A film chronicling the experiences of women who were sentenced to life in prison earned Political Science Professor Renford Reese Best Documentary Feature honors at the Los Angeles Film Awards (LAFA).
For his winning film, “Tomorrow: Women| Murder| Redemption,” Reese interviewed 10 women who were a part of his Reintegration Academy, a program he founded in 2009 that exposes parolees to life skills, career development, and vocational education modules. The program provides participants with laptops and enrolls them at Cal Poly Pomona’s neighboring Mt. San Antonio College.
He developed the idea for the film, his sixth documentary, while interviewing prospective program participants.
“All of them had these riveting, empowering, inspirational stories,” Reese said. “The more I spoke to them, the more I was inspired by their stories.”
By the end of the eight-week academy, Reese decided he would follow up and film a documentary featuring five participants in the spring 2021 class and five previous members.
This win marks the second consecutive year Reese has won Best Documentary Feature at LAFA. In 2020, he earned to top prize for “PEP-Uganda,” a film about the Prison Education Project he founded locally in 2011 that has since expanded to the African country. In 2019, he earned honorable mention in the documentary short film category for “RA: A Lifer Cohort,” which chronicled the Reintegration Academy’s efforts to get parolees acclimated to college life.
“My passion now is documentary filmmaking,” Reese said. “After I wrote my tenth book, I said I want to transition into making films. The documentary space is just a different platform for teaching.”
Two of the participants interviewed in the film served 30 years with the women linked to Charles Manson, providing an intimate perspective previously unseen of these women who were a part of one of the most infamous murder cases in America, he said.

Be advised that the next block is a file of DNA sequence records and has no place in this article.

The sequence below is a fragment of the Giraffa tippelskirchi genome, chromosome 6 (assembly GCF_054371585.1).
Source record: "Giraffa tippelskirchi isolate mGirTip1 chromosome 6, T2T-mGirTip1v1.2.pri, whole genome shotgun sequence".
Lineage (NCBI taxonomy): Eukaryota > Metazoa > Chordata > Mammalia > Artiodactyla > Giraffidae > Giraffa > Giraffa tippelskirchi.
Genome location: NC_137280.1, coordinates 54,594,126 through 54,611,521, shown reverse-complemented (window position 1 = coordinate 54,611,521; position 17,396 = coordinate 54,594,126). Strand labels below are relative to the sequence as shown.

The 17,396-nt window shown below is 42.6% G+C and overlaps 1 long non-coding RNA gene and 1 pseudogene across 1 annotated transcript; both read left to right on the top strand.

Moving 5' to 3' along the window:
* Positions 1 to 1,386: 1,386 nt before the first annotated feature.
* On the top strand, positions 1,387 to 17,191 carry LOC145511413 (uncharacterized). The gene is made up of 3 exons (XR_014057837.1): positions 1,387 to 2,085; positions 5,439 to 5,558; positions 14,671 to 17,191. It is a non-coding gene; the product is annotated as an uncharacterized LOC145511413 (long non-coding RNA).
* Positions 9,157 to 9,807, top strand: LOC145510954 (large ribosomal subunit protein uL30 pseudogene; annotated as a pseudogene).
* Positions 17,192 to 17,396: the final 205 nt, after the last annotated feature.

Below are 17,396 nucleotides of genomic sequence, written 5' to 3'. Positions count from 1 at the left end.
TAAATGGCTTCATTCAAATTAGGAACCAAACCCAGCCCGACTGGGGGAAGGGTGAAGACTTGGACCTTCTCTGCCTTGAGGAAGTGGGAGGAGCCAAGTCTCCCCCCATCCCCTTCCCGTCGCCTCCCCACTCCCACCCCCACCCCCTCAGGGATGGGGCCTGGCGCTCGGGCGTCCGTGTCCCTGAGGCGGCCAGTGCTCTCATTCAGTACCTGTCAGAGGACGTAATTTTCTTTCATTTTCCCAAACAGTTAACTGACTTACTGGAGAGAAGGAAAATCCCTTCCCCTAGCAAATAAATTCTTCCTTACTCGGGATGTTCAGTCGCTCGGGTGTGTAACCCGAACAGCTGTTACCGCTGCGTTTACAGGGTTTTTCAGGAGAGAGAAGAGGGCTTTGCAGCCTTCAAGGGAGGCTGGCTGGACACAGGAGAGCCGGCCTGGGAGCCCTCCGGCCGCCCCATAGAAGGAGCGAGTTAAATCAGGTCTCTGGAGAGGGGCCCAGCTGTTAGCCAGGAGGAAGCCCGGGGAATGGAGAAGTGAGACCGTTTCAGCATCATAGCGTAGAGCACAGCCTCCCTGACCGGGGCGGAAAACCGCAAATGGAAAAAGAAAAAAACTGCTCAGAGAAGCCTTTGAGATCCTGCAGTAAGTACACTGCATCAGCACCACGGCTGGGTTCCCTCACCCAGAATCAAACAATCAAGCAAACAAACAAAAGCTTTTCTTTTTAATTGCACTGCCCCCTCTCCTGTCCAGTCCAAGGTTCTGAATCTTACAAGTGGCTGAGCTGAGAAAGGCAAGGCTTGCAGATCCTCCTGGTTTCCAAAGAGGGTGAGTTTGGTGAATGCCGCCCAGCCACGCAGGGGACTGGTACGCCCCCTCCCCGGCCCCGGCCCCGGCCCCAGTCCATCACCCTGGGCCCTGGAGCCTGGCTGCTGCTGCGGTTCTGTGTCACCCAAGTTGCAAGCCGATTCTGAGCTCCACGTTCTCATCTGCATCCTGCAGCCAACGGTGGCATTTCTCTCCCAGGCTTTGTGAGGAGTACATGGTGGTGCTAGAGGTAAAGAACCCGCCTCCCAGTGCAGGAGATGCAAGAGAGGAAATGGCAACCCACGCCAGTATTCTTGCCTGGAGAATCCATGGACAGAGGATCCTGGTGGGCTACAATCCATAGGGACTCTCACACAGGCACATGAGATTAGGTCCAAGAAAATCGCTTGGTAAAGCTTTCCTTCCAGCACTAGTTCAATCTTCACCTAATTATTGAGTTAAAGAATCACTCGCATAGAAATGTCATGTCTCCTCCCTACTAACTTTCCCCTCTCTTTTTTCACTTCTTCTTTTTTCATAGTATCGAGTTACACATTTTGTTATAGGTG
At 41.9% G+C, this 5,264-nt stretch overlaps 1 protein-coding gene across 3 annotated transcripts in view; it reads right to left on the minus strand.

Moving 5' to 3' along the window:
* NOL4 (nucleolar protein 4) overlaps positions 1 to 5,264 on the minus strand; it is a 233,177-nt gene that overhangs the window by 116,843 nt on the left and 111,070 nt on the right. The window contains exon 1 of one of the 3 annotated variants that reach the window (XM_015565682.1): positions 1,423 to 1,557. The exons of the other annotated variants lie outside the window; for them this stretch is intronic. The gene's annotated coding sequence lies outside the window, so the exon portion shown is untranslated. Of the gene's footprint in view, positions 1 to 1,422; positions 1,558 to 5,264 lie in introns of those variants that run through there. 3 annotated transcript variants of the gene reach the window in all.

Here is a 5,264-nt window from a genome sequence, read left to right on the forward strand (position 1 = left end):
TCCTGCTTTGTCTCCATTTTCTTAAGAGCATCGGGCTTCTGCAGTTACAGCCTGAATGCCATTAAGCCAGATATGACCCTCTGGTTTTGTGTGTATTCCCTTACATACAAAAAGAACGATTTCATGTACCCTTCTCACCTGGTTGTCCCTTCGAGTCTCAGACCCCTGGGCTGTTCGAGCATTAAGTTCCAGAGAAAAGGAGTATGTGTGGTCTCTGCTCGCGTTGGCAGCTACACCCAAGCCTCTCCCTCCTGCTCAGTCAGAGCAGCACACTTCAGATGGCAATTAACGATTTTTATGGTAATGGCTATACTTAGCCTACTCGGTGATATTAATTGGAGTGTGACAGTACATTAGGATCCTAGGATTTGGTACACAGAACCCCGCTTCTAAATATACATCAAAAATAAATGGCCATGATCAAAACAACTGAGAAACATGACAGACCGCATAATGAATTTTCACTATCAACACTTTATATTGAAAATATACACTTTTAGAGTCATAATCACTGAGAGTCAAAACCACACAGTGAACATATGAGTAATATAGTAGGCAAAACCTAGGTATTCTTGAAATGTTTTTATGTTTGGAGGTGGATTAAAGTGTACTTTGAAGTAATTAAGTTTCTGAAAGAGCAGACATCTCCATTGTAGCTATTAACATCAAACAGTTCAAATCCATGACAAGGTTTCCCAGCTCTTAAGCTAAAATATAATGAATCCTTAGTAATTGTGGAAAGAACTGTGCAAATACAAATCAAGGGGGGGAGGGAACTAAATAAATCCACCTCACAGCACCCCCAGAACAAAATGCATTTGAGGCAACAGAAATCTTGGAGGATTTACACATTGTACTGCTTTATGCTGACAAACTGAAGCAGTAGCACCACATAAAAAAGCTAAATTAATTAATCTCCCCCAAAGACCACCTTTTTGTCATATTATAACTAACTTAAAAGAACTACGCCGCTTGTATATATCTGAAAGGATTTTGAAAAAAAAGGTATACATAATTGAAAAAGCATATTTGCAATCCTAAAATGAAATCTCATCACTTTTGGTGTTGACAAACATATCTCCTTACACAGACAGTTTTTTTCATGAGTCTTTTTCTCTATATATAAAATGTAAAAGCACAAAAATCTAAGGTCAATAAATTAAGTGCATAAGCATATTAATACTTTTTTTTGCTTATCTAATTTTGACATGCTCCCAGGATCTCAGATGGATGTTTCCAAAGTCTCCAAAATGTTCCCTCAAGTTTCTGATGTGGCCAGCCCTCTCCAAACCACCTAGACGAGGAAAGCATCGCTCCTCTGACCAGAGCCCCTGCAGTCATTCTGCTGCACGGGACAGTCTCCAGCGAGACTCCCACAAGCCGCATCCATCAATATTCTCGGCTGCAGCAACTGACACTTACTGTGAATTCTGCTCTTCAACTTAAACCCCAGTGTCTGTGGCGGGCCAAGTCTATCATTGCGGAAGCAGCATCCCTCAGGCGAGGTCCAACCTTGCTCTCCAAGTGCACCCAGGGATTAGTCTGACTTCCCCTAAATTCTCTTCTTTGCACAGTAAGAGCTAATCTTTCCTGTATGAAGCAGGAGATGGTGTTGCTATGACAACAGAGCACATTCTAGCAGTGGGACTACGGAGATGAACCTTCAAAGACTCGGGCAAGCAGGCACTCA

Reese said he also was shocked by the extent of the physical, emotional and sexual abuse the women he interviewed had endured. The documentary examines how the criminal justice system has failed these women, he added.
One woman was forced at gunpoint to bury her son’s body after her husband killed the child, and when she reported the murder two days later, she was arrested and eventually sentenced to life in prison. Another woman who was in the car with a friend’s cousin was convicted of an armed robbery she was unaware was happening, and one academy participant shared how she was kept in solitary confinement in the County jail while awaiting her trial for 23 hours a day for four and a half years.
“The stories are riveting and my philosophy as a doc filmmaker is to try to step back as far as I can and let the stories tell themselves,” Reese said. “Don’t do too much. Don’t try to be too sophisticated with the process. Don’t tamper with the candor and the power of the stories. I think this documentary won this award because of the way in which the 10 women who were featured told their stories.”